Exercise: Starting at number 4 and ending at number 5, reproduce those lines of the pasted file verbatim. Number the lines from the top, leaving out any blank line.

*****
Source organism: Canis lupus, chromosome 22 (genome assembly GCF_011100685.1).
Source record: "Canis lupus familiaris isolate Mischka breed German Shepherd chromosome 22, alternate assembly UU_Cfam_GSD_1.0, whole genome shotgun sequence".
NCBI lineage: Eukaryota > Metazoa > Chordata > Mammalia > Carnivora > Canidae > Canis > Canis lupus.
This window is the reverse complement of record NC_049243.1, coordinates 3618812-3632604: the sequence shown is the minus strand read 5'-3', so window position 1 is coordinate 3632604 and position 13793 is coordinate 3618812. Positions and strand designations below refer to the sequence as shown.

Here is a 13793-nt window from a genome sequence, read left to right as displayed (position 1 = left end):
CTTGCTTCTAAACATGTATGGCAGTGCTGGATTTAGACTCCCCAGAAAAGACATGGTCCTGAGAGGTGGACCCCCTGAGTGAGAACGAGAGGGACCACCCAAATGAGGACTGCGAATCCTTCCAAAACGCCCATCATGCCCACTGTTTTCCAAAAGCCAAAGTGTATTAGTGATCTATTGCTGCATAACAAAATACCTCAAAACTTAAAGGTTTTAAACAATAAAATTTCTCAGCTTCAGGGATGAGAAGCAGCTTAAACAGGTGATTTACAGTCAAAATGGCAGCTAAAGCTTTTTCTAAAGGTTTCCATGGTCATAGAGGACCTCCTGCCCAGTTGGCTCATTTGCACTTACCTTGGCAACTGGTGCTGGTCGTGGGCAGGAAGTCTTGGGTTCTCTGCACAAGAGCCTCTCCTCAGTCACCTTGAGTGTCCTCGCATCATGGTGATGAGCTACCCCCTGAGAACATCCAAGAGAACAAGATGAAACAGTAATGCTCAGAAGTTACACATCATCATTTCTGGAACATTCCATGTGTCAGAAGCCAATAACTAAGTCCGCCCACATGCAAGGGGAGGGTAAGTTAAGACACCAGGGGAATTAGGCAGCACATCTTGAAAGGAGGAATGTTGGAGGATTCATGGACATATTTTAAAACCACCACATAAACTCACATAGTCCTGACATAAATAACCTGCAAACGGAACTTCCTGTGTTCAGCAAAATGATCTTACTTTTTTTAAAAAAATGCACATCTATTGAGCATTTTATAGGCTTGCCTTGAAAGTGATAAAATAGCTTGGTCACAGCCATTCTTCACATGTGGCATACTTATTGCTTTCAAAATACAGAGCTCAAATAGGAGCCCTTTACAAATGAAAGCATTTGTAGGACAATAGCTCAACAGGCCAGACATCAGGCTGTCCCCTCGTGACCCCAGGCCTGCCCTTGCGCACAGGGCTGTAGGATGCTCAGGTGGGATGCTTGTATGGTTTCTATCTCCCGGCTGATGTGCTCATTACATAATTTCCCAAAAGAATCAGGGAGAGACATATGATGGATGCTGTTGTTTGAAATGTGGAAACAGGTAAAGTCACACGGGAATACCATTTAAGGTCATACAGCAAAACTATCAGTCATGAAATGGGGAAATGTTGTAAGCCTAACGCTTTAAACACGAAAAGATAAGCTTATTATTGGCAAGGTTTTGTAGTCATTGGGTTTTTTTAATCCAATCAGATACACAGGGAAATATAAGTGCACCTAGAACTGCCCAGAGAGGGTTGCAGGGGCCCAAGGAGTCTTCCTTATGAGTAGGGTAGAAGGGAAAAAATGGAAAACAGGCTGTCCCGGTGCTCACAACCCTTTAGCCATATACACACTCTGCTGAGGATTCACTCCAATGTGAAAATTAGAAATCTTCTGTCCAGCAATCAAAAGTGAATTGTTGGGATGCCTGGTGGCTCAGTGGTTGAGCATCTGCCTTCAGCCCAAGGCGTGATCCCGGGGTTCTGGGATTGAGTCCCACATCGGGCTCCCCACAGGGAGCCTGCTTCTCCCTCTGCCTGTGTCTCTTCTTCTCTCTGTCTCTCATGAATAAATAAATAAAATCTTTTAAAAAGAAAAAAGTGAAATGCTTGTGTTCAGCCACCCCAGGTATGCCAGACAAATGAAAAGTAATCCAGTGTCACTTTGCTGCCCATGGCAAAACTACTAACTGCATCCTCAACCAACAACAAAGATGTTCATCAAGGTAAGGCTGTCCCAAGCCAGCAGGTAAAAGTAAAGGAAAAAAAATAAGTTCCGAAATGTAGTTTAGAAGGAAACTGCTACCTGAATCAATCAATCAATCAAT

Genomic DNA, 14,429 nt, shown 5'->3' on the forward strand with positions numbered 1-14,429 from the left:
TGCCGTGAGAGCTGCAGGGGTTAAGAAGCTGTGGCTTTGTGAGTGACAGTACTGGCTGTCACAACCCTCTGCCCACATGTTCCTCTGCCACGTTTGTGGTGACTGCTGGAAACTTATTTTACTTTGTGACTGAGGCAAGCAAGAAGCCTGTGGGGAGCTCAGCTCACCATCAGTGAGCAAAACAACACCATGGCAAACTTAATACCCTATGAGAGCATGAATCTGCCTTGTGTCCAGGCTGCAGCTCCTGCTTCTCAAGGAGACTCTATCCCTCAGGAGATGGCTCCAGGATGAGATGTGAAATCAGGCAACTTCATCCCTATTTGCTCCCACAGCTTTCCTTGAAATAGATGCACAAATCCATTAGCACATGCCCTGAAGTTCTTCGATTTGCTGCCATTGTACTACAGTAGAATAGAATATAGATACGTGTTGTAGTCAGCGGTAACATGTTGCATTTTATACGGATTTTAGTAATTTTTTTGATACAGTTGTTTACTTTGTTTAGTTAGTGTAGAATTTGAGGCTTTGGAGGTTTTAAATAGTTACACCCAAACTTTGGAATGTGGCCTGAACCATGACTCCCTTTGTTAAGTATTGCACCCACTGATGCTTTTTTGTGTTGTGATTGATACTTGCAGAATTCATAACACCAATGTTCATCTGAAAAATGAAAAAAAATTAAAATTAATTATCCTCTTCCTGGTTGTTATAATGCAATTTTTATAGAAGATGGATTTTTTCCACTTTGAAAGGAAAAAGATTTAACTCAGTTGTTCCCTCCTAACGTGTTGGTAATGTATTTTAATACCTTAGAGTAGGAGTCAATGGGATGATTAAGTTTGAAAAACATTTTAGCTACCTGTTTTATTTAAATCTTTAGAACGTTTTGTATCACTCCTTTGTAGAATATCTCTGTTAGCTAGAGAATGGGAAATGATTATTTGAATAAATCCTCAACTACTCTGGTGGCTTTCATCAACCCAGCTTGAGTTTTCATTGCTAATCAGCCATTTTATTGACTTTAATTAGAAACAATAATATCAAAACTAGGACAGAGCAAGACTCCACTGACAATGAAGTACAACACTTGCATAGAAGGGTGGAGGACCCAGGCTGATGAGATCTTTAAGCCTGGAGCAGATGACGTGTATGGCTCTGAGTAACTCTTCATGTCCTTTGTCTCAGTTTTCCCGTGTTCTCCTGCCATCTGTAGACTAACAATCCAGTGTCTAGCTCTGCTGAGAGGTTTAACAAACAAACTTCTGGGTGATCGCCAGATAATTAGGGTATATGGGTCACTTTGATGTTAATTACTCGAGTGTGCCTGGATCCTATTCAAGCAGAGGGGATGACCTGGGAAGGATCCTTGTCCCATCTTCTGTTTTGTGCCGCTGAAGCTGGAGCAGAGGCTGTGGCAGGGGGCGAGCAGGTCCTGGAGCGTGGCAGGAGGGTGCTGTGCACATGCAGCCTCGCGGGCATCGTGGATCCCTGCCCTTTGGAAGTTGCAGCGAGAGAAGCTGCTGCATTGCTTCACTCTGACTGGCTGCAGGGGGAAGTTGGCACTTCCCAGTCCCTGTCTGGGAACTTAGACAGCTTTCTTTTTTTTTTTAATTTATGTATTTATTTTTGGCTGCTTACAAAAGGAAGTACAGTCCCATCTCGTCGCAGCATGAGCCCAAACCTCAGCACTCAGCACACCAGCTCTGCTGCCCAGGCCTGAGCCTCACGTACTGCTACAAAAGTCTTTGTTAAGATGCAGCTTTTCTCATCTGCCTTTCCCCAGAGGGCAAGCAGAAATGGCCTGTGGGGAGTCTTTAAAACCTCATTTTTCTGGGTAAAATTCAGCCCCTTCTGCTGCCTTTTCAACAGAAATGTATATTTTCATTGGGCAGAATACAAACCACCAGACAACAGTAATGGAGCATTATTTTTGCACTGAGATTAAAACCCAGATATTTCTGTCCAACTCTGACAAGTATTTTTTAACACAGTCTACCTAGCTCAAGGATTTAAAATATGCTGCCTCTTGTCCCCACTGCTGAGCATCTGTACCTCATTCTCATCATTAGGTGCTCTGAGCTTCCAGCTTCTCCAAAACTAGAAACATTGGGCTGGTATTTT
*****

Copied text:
This window is the reverse complement of record NC_049243.1, coordinates 3618812-3632604: the sequence shown is the minus strand read 5'-3', so window position 1 is coordinate 3632604 and position 13793 is coordinate 3618812. Positions and strand designations below refer to the sequence as shown.

Here is a 13793-nt window from a genome sequence, read left to right as displayed (position 1 = left end):